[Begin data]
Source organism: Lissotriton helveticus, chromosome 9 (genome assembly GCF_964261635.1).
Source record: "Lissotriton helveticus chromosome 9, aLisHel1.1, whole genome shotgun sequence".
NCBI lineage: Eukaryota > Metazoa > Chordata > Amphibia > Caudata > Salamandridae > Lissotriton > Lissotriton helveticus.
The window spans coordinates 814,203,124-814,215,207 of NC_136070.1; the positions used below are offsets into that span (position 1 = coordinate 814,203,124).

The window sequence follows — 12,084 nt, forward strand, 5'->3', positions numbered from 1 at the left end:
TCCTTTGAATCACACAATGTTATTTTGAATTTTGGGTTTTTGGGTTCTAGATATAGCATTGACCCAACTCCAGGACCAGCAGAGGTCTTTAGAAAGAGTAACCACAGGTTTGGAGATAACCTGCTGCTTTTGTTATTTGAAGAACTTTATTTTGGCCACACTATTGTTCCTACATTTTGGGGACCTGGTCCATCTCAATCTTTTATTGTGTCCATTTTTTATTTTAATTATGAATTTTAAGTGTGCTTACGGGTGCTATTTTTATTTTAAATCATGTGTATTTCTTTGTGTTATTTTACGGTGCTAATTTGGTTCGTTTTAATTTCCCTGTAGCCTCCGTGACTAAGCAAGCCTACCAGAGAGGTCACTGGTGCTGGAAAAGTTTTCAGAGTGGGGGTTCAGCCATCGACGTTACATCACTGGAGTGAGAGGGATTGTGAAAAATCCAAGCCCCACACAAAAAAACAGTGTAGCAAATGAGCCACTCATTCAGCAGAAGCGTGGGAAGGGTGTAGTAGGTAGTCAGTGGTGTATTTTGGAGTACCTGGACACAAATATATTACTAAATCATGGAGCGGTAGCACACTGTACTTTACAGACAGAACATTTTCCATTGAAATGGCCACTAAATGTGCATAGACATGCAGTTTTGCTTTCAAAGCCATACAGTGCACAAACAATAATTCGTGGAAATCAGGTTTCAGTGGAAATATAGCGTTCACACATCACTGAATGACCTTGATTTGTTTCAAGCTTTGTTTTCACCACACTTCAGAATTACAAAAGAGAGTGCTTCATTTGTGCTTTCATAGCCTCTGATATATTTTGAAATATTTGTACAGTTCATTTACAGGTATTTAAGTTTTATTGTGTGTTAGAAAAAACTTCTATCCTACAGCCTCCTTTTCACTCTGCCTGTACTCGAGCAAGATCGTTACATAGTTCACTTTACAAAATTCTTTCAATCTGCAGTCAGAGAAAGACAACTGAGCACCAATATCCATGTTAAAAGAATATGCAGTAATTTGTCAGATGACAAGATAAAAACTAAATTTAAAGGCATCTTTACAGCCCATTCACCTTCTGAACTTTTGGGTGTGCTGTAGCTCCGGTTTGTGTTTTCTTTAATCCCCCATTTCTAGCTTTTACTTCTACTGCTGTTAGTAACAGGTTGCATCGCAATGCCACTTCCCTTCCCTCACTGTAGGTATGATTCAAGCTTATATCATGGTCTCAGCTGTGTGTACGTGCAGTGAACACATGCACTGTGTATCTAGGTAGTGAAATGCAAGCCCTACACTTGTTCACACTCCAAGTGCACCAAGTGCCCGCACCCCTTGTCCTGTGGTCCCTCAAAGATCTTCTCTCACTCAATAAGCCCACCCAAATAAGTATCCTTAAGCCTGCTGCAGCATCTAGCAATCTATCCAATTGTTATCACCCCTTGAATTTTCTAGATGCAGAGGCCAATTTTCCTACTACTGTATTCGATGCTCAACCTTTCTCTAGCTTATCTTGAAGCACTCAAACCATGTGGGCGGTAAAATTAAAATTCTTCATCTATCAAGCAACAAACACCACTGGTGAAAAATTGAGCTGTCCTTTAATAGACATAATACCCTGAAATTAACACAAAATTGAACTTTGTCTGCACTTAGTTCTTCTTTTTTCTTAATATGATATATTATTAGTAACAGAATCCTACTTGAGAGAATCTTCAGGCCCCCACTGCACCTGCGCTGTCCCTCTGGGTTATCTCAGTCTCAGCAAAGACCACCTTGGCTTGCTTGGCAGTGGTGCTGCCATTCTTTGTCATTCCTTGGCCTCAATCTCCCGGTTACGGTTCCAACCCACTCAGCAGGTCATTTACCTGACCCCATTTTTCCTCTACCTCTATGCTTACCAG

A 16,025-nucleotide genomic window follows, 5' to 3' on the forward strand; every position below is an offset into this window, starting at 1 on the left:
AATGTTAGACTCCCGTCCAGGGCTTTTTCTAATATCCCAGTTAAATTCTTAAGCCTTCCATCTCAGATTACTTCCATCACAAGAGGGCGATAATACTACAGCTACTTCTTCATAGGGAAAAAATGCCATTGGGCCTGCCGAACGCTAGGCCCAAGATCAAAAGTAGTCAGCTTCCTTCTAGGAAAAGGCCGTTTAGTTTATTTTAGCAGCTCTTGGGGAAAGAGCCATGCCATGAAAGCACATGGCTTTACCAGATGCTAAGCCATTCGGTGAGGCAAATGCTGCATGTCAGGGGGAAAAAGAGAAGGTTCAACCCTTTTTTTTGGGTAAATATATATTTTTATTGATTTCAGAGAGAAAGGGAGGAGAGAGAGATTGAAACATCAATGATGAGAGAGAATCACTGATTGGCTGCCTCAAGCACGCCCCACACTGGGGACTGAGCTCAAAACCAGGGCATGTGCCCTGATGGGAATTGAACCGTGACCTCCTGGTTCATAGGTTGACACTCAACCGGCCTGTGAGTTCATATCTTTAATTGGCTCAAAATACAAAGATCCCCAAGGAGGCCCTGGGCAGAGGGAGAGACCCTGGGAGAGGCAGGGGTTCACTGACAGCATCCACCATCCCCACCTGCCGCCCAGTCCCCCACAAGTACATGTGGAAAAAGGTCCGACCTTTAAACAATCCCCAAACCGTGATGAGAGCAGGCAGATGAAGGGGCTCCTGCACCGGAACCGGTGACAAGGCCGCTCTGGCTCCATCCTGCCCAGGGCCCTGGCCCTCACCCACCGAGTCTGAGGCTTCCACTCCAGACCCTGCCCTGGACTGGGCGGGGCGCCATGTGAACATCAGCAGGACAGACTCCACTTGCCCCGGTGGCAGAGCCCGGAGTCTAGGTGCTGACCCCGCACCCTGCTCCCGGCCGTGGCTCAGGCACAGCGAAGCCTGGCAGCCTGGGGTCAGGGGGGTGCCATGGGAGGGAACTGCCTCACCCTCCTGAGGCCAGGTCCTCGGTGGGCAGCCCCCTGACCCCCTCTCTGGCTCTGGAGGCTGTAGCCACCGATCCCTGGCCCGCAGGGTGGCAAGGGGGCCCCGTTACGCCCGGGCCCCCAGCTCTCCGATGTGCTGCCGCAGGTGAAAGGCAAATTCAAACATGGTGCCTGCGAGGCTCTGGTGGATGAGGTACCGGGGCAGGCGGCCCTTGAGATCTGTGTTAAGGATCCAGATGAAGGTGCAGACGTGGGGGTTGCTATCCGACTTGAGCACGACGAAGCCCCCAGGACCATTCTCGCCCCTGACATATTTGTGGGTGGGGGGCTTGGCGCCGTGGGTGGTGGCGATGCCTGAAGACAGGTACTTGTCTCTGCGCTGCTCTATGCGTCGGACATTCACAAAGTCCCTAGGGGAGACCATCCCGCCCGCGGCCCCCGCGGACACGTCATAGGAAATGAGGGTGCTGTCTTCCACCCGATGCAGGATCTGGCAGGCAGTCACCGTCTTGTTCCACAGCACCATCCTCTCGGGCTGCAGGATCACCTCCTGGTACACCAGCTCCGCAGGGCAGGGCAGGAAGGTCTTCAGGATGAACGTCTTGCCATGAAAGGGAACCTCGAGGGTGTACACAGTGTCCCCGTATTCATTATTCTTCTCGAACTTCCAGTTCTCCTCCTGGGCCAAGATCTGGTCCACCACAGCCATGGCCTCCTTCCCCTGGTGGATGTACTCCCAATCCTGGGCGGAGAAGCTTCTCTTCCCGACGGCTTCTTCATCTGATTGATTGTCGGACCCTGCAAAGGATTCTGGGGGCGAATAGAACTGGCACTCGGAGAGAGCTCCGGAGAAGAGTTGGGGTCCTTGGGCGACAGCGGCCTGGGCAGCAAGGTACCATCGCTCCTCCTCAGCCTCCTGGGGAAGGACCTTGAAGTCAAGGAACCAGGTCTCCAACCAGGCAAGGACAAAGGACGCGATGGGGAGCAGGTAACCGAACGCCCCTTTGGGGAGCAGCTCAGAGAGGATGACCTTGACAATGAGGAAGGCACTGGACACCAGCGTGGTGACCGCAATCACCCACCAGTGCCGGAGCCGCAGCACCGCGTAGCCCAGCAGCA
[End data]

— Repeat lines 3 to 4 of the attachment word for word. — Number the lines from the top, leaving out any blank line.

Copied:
NCBI lineage: Eukaryota > Metazoa > Chordata > Amphibia > Caudata > Salamandridae > Lissotriton > Lissotriton helveticus.
The window spans coordinates 814,203,124-814,215,207 of NC_136070.1; the positions used below are offsets into that span (position 1 = coordinate 814,203,124).